Good article in Chicago Sun times


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jsalcedo
November 29, 2004, 11:50 AM
http://www.suntimes.com/output/otherviews/cst-edt-ref28b.html





What happened in Ill. reflected what happened around the U.S.
November 28, 2004

BY DAVE WORKMAN




Ruling unanimously Nov. 18 on two lawsuits that had been filed against the firearms industry -- one by the City of Chicago and Cook County, the other by five individual plaintiffs -- the Illinois Supreme Court not only tossed out both cases, but dealt a serious blow to the gun control crowd.



It cannot have been a worse month for hard-core disciples of gun control extremism, in Illinois and elsewhere. Their definition of sensible firearms law, short of repealing the Second Amendment, is to regulate gun ownership out of existence. Gun owners turned out in record numbers to keep George W. Bush in the White House, and then the Illinois high court rendered two painful opinions.

From a liberal court in a very blue state came yet another ruling that gun makers, distributors and retailers are not responsible for the criminal acts of people who commit crimes with guns they obtained through illegal means. That position is virtually the same as courts have taken in 17 similar politically motivated lawsuits. In this case, there's a biting admission that the Brady bunch hopes most people overlook.

Buried within the language of Justice Rita Garman's 65-page opinion in Young vs. Bryco and Chicago vs. Beretta is a myth-busting observation around which gun control extremists will not be able to dance. Wrote Garman, in Young: ''Both the manufacturer and dealer defendants are engaged in businesses that are highly regulated by state and federal law.'' She used similar language in Chicago.

So much for the frequent allegation by gun control fanatics that the manufacture of teddy bears is more regulated than the gun industry. There are, as Garman notes, numerous state and federal laws and regulations governing the firearms industry. This does not even touch the thousands of local, state and federal laws regarding possession and use of firearms, for which Justice Garman also had a few remarks.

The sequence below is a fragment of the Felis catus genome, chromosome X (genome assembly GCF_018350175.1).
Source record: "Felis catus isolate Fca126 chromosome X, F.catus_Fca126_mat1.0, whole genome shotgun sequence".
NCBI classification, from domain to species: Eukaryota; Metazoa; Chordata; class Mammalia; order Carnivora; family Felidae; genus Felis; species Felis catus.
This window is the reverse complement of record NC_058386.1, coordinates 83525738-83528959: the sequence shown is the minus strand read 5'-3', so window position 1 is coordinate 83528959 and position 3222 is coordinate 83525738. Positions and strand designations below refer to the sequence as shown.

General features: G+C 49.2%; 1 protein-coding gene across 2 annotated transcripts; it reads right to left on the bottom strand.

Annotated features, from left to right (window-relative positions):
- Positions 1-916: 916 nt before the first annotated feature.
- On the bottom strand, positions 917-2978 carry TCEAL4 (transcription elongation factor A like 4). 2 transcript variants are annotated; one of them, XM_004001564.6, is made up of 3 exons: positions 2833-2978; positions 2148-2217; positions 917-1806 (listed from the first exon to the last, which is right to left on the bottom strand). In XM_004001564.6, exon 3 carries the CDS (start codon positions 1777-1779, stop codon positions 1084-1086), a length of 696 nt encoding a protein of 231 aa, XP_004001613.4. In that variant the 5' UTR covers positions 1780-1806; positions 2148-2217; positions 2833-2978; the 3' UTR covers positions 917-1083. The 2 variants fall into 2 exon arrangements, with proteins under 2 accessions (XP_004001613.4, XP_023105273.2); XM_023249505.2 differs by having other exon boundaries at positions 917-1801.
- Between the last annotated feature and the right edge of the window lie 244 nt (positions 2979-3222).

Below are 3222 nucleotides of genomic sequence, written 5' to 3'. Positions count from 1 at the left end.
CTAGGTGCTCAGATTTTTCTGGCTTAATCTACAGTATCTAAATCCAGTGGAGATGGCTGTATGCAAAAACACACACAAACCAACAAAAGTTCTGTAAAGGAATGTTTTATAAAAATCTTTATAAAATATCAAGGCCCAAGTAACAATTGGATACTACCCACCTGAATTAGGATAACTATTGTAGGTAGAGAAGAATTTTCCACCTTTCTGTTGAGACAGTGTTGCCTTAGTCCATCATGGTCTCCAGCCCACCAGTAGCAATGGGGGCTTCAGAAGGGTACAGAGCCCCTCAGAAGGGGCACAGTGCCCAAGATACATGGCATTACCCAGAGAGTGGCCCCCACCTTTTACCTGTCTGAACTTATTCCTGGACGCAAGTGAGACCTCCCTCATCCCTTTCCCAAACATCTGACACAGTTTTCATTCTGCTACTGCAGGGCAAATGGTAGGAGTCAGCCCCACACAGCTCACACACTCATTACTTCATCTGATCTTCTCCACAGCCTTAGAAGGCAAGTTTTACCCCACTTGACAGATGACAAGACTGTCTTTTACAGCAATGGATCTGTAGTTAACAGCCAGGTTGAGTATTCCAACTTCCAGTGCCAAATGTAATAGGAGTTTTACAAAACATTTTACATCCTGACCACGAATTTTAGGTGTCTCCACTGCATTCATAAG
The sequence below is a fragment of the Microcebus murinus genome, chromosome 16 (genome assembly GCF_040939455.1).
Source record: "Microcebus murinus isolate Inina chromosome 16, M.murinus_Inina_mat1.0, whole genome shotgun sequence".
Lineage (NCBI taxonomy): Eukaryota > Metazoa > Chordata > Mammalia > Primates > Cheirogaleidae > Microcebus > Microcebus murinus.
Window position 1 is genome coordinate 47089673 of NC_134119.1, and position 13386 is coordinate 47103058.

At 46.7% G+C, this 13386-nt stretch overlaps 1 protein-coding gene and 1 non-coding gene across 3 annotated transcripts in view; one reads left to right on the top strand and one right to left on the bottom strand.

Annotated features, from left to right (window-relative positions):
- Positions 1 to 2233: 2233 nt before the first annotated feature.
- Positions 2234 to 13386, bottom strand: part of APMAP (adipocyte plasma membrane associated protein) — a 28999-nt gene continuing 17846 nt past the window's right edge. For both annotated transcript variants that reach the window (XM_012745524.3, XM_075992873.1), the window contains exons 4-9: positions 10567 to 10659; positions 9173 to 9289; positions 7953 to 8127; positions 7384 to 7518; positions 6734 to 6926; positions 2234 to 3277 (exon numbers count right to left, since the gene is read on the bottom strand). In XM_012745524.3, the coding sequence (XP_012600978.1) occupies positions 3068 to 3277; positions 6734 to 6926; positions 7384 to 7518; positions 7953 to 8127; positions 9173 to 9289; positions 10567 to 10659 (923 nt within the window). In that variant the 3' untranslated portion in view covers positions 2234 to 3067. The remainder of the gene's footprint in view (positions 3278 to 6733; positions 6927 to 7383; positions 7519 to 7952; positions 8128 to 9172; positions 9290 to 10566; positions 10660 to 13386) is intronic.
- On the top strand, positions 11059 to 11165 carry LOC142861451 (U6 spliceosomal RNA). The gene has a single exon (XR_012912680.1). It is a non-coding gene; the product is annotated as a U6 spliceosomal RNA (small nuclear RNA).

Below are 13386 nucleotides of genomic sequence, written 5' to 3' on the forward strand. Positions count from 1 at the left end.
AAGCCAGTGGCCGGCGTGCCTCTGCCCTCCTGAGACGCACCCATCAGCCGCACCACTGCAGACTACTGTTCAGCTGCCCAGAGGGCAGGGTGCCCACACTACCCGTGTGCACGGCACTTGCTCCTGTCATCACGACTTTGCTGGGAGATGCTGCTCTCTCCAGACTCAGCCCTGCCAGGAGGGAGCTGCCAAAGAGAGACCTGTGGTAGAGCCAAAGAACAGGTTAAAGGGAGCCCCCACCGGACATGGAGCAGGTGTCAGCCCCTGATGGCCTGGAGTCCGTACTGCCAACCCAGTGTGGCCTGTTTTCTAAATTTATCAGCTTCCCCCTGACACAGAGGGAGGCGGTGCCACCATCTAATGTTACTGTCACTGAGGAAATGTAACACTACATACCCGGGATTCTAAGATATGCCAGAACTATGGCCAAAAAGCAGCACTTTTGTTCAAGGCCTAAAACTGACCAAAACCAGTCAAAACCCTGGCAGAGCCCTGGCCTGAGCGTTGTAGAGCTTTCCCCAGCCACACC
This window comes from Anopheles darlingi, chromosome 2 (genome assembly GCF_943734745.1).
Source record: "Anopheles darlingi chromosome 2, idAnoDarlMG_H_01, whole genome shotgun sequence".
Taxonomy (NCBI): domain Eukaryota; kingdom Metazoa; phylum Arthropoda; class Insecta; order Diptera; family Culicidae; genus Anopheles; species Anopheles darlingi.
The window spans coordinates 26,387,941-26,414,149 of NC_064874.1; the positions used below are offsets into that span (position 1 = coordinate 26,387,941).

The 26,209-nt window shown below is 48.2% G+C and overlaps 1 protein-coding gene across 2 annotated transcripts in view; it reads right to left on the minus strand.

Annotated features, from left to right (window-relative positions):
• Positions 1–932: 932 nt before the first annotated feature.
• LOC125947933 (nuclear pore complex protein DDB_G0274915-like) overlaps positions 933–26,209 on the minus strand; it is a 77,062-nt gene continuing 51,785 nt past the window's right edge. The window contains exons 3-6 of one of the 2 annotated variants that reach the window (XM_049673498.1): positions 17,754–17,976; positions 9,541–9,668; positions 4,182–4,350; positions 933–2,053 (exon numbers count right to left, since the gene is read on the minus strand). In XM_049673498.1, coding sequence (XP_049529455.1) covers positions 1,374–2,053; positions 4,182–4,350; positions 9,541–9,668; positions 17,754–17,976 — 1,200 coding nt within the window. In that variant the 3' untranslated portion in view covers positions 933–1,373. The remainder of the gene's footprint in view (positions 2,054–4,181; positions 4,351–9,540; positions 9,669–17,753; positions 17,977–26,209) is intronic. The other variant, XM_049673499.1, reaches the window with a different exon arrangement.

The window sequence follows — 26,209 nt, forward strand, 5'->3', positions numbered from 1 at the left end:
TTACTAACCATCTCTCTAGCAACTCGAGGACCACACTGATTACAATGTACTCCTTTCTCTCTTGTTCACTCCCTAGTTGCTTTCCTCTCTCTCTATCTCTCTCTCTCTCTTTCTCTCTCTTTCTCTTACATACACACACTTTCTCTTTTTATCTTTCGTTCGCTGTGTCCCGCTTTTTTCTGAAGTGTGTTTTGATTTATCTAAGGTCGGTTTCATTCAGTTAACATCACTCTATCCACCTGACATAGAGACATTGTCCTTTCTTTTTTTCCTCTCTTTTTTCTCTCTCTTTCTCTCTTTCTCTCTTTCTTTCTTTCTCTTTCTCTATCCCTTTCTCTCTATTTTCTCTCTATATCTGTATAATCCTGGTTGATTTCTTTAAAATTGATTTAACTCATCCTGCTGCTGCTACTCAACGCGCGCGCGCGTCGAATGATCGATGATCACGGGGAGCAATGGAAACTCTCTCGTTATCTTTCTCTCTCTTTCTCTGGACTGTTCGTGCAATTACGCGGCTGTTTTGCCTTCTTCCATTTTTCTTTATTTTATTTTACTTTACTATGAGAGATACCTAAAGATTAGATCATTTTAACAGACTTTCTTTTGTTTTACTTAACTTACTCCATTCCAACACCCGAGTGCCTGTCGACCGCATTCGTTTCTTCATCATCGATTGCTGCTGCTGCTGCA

In the Young ruling, Garman points out that Illinois ''state law prohibits minors from owning firearms,'' and ''municipal ordinances generally prohibit possession of handguns within the City of Chicago.''

''Nevertheless,'' Garman writes, ''numerous violent crimes are committed each year in the City of Chicago by juveniles armed with illegal weapons.''

Translation: Myriad laws do not prevent criminal acts. Juvenile criminals are still criminals, and the existence of an ordinance forbidding honest citizens -- upon whom these thugs routinely prey -- from owning or carrying firearms for their own defense is not going to stop punk felons from using guns in crimes. Neither will suing gun makers into bankruptcy.

Just one day before the Illinois Supreme Court rulings were handed down, the Illinois House of Representatives voted 85-30 to override Gov. Blagojevich's veto of SB 2165, which would protect citizens from local anti-gun ordinances if they use a firearm to defend themselves or their families. The legislation was inspired by the case of Wilmette resident Hale DeMar, who shot a burglar in his home with a handgun, despite a 15-year-old handgun ban in that Chicago suburb. One week earlier the state Senate also voted 40-18 to override the governor.

In case Gov. Blagojevich or Mayor Daley haven't grasped it yet, they are seriously out of touch -- with the citizens, the Legislature, the courts, and reality. Daley told the Associated Press that the court ruling was ''disheartening.'' That's how politicians usually describe being creamed.

In the final analysis, what happened in Illinois is reflective of what has already happened elsewhere around the nation. Apparently, it just takes a little longer for the Left to grasp it in the Land of Lincoln. Judges are following the law, and avoiding the temptation to legislate from the bench. Legislatures are responding -- albeit with very small steps in Illinois -- to constituents who demand that their right of self-defense be held sacrosanct. Forty-six states have some form of concealed carry law on the books, and Illinois is one of the four remaining holdouts.

The Illinois Supreme Court and the Illinois Legislature have both chalked up wins for common sense. In the process, they have further eroded the ability of gun control proponents to demagogue their values onto the backs of law-abiding citizens and legitimate businesses. As the Brady crowd is fond of saying, that's a ''good first step.''


Dave Workman is senior editor of Gun Week, a national firearms publication owned by the Second Amendment Foundation.

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